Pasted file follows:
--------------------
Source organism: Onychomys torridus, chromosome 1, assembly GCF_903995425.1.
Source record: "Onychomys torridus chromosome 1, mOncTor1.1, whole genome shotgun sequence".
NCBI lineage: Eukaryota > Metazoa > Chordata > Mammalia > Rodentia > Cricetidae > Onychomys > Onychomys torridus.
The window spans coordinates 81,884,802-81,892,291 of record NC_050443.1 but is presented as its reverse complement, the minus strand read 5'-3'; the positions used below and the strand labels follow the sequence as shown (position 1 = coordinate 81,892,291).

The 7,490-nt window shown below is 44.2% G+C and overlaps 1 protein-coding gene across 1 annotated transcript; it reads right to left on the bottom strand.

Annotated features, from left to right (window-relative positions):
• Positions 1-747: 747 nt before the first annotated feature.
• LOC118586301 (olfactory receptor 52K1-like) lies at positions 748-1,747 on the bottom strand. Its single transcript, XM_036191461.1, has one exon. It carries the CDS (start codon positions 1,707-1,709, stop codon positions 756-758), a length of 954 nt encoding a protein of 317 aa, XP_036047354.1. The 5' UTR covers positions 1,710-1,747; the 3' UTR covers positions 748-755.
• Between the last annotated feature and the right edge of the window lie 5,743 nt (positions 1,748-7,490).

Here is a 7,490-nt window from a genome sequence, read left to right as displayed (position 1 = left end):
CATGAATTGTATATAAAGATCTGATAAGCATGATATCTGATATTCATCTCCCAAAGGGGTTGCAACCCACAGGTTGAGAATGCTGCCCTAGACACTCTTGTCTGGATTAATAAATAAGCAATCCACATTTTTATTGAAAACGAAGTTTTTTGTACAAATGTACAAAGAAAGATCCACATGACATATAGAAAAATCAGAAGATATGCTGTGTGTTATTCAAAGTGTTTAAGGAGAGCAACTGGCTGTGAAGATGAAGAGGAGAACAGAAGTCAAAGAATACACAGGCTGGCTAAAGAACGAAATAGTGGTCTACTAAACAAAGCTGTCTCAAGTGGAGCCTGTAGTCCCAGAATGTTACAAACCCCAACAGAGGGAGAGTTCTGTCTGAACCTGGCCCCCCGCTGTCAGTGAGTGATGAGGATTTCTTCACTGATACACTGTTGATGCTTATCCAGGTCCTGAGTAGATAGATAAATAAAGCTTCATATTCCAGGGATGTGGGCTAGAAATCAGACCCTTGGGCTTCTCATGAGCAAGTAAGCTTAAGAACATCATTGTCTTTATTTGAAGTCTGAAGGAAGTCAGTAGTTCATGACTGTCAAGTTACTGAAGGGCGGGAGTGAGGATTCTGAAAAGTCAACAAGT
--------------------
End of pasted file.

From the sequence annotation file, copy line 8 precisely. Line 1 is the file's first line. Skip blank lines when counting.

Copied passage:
• LOC118586301 (olfactory receptor 52K1-like) lies at positions 748-1,747 on the bottom strand. Its single transcript, XM_036191461.1, has one exon. It carries the CDS (start codon positions 1,707-1,709, stop codon positions 756-758), a length of 954 nt encoding a protein of 317 aa, XP_036047354.1. The 5' UTR covers positions 1,710-1,747; the 3' UTR covers positions 748-755.